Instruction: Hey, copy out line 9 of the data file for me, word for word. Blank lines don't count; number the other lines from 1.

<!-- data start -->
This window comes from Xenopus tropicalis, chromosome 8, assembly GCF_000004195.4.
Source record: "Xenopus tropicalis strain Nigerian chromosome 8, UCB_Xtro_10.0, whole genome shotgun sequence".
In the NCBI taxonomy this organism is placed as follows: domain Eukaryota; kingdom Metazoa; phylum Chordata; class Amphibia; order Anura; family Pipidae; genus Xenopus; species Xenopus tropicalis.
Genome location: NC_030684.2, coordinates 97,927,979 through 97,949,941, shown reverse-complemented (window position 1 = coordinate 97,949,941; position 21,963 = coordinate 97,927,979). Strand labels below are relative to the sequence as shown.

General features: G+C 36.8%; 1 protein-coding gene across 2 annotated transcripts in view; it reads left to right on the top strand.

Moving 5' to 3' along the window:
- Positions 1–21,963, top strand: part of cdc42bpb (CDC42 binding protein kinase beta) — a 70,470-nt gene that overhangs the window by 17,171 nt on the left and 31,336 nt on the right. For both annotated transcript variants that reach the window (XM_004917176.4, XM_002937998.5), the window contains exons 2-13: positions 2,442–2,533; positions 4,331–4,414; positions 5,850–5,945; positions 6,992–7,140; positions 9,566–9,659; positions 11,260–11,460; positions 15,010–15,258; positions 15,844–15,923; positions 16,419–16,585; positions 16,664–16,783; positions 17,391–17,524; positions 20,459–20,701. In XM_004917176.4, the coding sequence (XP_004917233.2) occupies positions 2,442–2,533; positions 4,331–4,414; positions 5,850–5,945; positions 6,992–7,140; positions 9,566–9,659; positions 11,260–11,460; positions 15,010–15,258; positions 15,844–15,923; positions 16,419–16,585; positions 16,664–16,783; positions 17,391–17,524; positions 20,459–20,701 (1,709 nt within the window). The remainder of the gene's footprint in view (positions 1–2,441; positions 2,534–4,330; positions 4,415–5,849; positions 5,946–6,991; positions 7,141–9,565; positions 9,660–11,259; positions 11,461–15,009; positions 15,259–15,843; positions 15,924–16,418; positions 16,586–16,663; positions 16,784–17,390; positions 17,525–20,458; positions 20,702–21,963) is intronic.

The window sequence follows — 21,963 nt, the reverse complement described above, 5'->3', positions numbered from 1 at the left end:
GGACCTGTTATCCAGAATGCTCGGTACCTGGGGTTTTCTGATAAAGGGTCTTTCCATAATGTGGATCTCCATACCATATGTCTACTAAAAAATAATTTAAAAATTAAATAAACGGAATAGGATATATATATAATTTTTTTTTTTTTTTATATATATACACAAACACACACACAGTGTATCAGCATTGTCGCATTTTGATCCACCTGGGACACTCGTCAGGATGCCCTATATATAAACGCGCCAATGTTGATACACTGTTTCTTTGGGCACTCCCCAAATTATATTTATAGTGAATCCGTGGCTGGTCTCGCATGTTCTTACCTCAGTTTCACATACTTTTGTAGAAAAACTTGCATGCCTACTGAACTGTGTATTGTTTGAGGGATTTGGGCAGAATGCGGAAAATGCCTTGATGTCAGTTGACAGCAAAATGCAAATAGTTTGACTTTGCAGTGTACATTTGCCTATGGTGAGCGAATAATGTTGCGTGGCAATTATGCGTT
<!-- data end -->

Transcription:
GGACCTGTTATCCAGAATGCTCGGTACCTGGGGTTTTCTGATAAAGGGTCTTTCCATAATGTGGATCTCCATACCATATGTCTACTAAAAAATAATTTAAAAATTAAATAAACGGAATAGGATATATATATAATTTTTTTTTTTTTTTATATATATACACAAACACACACACAGTGTATCAGCATTGTCGCATTTTGATCCACCTGGGACACTCGTCAGGATGCCCTATATATAAACGCGCCAATGTTGATACACTGTTTCTTTGGGCACTCCCCAAATTATATTTATAGTGAATCCGTGGCTGGTCTCGCATGTTCTTACCTCAGTTTCACATACTTTTGTAGAAAAACTTGCATGCCTACTGAACTGTGTATTGTTTGAGGGATTTGGGCAGAATGCGGAAAATGCCTTGATGTCAGTTGACAGCAAAATGCAAATAGTTTGACTTTGCAGTGTACATTTGCCTATGGTGAGCGAATAATGTTGCGTGGCAATTATGCGTT